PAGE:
Athletes and their parents constantly ask me questions about the athletic recruiting process: “What do I do? Where do I start? Which schools should I target? How do I go about getting a coach’s attention?”
The process can seem overwhelming, because recruits don’t always have the information they need to make the right decisions. This lack of knowledge can lead to stress, missed opportunities and poor choices. Athletes and their parents are not at fault. Choosing a school is a complicated life decision that requires proper education and advice.
The first step is to look at yourself as a student-athlete and develop an athletic and academic profile. The second is to identify your ideal schools. This can greatly assist in developing your direction and your target schools. My company recently developed a mobile app, RecruitU, that helps you perform this analysis.
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The key elements of your profile include your primary sport, level of play, GPA, and SAT/ACT Scores. Then you should include other factors when determining your compatible schools: cost, size and location. This info forms a set of criteria for you to consider when attempting to identify matching schools (our RecruitU app does this immediately).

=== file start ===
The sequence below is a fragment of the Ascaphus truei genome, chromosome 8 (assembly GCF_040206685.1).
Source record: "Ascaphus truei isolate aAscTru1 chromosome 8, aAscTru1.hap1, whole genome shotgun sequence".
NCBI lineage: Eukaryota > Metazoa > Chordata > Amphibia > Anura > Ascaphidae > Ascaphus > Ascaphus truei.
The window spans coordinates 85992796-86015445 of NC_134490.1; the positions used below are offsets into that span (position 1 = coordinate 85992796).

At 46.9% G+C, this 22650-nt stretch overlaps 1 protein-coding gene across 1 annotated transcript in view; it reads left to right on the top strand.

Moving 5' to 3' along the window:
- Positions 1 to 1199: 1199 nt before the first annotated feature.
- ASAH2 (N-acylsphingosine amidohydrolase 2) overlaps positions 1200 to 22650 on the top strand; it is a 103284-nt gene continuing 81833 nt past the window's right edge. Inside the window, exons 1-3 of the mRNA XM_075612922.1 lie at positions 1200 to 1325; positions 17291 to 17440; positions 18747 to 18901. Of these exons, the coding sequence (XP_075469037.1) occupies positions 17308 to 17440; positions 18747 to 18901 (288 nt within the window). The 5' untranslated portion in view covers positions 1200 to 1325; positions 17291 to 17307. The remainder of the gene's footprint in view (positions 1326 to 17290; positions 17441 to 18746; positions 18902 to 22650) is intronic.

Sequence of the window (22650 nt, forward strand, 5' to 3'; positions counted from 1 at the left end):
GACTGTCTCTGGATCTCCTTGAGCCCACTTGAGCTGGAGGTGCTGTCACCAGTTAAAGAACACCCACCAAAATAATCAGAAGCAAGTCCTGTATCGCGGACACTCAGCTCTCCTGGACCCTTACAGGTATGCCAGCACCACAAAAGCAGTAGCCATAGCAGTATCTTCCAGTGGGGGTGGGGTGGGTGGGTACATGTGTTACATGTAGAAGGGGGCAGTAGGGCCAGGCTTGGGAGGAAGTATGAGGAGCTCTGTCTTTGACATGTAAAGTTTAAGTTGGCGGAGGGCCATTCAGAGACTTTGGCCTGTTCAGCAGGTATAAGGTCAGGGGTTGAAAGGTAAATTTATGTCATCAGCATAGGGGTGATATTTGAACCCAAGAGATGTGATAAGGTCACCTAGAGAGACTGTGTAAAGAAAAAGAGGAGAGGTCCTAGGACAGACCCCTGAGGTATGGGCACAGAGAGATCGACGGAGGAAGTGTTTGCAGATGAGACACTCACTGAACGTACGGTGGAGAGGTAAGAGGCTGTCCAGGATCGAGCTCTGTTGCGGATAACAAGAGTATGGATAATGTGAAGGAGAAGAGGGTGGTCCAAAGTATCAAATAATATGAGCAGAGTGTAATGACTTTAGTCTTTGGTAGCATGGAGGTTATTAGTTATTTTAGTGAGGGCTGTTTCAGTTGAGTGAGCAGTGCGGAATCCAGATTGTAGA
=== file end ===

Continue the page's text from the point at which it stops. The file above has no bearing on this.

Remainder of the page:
This disciplined approach gets you off to a great start and helps you find schools that match your profile. You should now be ready to take the next steps: reviewing your target schools in greater depth, both as a student and as an athlete; visiting schools and talking to people; introducing yourself to coaches, and sending them your key info and full game video so they can evaluate you. Hopefully, your video will generate interest. (Note: this part of the process can also be managed online through our website, Recruitingsportsnet.com.)
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Don’t sit and wait for coaches to contact you. Once you identify your target schools, take the initiative and market yourself to the coaches at those schools. College coaches are looking for talent, but they also want student-athletes who fit the profile of their schools and programs.
Being recruited takes a lot of work and effort. But the result is well worth it. When all the work is done, you will have a short list of schools to work with and evaluate. This will reduce the scope, confusion and stress associated with the process. When athletes take all of these steps, they often find a connection and/or opportunity (including an athletic scholarship.)